Cell death, human death, and evolution
"The quest for eternal life, or at least prolonged youthfulness, has now migrated from the outer fringes of alternative medicine to the halls of Harvard Medical School" ... Quest for a long life gains scientific respect
I wonder if the involved researchers at the Harvard Medical School and elsewhere are paying any attention to the broader implications of related research
"as we get older, our cells lose their cannibalistic prowess. The decline of autophagy may be an important factor in the rise of cancer, Alzheimer’s disease and other disorders that become common in old age. Unable to clear away the cellular garbage, our bodies start to fail." ... Self-destructive behavior in cells may hold key to a longer life
Let's think about this. Humans are a complex assembly of cells and cell death/replacement is an essential mechanism to keep humans from falling apart. Cultures/societies are a complex assembly of humans, and so .... ? Perhaps individual death is an essential mechanism to keep cultures/societies from falling apart? Along these lines, its worth noting that biological evolution, a particular good researcher, has by and large not favored immortality.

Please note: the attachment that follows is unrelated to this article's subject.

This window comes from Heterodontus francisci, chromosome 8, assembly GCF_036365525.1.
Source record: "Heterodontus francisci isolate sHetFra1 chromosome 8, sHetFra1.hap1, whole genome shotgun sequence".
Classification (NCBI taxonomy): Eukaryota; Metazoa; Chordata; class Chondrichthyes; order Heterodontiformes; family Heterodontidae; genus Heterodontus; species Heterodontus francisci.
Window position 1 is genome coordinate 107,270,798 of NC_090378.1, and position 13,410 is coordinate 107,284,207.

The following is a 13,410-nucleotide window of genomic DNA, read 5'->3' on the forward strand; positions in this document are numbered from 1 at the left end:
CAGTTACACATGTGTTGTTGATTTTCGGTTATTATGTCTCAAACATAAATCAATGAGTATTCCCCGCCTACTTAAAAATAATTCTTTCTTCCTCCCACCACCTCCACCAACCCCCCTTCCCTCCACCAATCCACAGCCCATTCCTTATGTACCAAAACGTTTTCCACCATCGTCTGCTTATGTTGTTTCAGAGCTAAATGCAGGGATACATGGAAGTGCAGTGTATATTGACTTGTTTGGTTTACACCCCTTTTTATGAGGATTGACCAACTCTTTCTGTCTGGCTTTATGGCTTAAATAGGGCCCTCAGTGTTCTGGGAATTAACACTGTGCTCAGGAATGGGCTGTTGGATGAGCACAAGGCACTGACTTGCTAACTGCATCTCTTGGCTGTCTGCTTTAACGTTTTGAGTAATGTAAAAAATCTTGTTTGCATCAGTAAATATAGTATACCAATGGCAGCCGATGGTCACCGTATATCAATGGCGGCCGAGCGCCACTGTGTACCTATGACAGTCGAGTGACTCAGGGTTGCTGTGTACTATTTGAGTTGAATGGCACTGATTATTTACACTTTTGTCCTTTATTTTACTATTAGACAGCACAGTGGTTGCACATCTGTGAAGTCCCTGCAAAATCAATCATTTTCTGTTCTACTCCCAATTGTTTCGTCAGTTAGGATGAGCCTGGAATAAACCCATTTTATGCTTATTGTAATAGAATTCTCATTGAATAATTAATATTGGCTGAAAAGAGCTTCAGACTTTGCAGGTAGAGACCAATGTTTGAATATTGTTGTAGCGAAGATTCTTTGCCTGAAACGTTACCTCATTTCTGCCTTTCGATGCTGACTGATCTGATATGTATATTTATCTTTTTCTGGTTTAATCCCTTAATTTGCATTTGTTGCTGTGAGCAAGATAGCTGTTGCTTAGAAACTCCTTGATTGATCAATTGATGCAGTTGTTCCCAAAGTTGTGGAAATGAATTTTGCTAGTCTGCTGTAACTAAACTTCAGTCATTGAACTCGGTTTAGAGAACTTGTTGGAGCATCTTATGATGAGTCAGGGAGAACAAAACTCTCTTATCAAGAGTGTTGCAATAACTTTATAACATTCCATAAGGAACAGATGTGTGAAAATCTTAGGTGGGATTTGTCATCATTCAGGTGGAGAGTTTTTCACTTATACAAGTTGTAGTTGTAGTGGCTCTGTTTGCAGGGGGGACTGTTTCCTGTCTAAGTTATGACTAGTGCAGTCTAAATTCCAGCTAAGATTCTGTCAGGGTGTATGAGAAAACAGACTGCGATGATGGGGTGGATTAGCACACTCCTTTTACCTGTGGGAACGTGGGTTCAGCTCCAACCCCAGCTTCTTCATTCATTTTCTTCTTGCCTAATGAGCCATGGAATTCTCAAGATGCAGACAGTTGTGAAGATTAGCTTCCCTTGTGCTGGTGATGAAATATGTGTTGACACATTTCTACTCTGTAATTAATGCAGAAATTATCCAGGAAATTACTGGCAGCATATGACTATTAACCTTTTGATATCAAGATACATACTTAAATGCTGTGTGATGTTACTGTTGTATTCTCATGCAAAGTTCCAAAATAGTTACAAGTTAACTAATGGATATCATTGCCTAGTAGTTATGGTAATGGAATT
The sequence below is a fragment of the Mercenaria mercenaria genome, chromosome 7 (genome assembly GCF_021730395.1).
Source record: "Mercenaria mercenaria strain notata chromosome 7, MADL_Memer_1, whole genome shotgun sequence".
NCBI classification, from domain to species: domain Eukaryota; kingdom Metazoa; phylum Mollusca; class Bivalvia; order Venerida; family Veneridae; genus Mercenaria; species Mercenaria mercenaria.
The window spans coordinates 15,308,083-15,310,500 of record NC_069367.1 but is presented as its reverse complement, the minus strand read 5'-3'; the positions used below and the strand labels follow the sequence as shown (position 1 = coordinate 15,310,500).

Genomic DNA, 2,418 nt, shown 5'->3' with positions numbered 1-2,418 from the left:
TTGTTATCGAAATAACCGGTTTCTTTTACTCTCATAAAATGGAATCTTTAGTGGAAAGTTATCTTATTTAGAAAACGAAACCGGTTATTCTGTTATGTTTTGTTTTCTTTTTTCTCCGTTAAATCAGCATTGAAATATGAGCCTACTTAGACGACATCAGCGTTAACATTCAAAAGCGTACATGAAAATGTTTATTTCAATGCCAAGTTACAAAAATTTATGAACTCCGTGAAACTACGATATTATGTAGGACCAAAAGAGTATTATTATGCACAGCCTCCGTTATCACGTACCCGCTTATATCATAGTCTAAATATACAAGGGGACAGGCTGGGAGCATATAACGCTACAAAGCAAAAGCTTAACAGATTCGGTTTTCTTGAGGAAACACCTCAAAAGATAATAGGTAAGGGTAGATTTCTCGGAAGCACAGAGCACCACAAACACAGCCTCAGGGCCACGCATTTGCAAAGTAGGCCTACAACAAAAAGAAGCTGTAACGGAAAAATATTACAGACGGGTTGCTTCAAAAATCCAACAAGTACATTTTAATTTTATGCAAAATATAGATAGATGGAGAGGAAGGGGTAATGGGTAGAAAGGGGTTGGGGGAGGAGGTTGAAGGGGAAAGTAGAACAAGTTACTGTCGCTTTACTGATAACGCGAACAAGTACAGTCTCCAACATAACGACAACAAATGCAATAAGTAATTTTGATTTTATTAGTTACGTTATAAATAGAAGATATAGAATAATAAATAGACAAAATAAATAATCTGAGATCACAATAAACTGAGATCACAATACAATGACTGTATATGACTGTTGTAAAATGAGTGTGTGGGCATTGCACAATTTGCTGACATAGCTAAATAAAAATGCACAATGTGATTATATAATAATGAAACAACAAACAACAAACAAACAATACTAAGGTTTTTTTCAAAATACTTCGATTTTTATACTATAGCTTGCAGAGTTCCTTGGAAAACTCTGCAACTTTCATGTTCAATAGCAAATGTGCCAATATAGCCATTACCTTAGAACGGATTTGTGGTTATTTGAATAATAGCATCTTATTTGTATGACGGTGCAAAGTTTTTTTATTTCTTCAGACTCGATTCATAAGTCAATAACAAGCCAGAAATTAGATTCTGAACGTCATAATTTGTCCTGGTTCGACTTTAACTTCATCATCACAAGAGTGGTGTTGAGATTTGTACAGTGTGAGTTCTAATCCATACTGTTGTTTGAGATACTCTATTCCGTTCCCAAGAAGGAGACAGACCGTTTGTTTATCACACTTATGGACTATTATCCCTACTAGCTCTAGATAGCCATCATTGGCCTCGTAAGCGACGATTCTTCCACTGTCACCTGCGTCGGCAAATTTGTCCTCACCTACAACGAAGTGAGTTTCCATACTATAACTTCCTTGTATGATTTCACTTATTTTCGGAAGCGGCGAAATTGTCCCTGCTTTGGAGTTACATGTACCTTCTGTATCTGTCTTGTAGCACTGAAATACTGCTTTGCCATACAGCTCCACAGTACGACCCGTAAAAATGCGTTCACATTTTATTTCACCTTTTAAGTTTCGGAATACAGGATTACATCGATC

Maybe we need to do some serious rethinking about the likely consequences of research aimed at "prolonged youthfulness"? And perhaps more generally about our culture's distaste for death. Maybe death plays an important role at all levels of biological organization, and should be appropriately valued rather than unquestionably resisted.